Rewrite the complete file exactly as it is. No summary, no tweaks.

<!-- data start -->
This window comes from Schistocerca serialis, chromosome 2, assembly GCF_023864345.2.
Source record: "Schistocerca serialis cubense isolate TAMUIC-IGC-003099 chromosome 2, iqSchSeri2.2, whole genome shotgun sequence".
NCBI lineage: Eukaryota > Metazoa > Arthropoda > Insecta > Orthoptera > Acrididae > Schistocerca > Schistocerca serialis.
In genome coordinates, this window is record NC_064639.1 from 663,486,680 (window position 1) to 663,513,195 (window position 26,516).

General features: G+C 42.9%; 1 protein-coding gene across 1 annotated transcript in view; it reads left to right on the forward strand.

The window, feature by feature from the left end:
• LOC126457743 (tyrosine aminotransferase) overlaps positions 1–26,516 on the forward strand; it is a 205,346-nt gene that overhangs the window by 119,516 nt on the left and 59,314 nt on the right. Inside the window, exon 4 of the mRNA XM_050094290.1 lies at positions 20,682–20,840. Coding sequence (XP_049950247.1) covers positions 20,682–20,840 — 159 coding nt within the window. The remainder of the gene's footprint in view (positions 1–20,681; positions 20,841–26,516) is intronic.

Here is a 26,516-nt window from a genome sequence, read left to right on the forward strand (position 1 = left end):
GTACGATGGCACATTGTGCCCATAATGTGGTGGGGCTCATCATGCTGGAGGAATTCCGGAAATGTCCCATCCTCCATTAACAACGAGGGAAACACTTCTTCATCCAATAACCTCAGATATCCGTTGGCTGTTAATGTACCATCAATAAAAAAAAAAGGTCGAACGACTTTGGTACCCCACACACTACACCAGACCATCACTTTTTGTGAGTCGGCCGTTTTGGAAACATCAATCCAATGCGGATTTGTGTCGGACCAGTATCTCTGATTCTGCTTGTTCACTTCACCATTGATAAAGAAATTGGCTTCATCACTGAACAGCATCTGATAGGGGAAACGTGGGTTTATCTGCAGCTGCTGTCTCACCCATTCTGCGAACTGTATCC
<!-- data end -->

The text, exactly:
This window comes from Schistocerca serialis, chromosome 2, assembly GCF_023864345.2.
Source record: "Schistocerca serialis cubense isolate TAMUIC-IGC-003099 chromosome 2, iqSchSeri2.2, whole genome shotgun sequence".
NCBI lineage: Eukaryota > Metazoa > Arthropoda > Insecta > Orthoptera > Acrididae > Schistocerca > Schistocerca serialis.
In genome coordinates, this window is record NC_064639.1 from 663,486,680 (window position 1) to 663,513,195 (window position 26,516).

General features: G+C 42.9%; 1 protein-coding gene across 1 annotated transcript in view; it reads left to right on the forward strand.

The window, feature by feature from the left end:
• LOC126457743 (tyrosine aminotransferase) overlaps positions 1–26,516 on the forward strand; it is a 205,346-nt gene that overhangs the window by 119,516 nt on the left and 59,314 nt on the right. Inside the window, exon 4 of the mRNA XM_050094290.1 lies at positions 20,682–20,840. Coding sequence (XP_049950247.1) covers positions 20,682–20,840 — 159 coding nt within the window. The remainder of the gene's footprint in view (positions 1–20,681; positions 20,841–26,516) is intronic.

Here is a 26,516-nt window from a genome sequence, read left to right on the forward strand (position 1 = left end):
GTACGATGGCACATTGTGCCCATAATGTGGTGGGGCTCATCATGCTGGAGGAATTCCGGAAATGTCCCATCCTCCATTAACAACGAGGGAAACACTTCTTCATCCAATAACCTCAGATATCCGTTGGCTGTTAATGTACCATCAATAAAAAAAAAAGGTCGAACGACTTTGGTACCCCACACACTACACCAGACCATCACTTTTTGTGAGTCGGCCGTTTTGGAAACATCAATCCAATGCGGATTTGTGTCGGACCAGTATCTCTGATTCTGCTTGTTCACTTCACCATTGATAAAGAAATTGGCTTCATCACTGAACAGCATCTGATAGGGGAAACGTGGGTTTATCTGCAGCTGCTGTCTCACCCATTCTGCGAACTGTATCC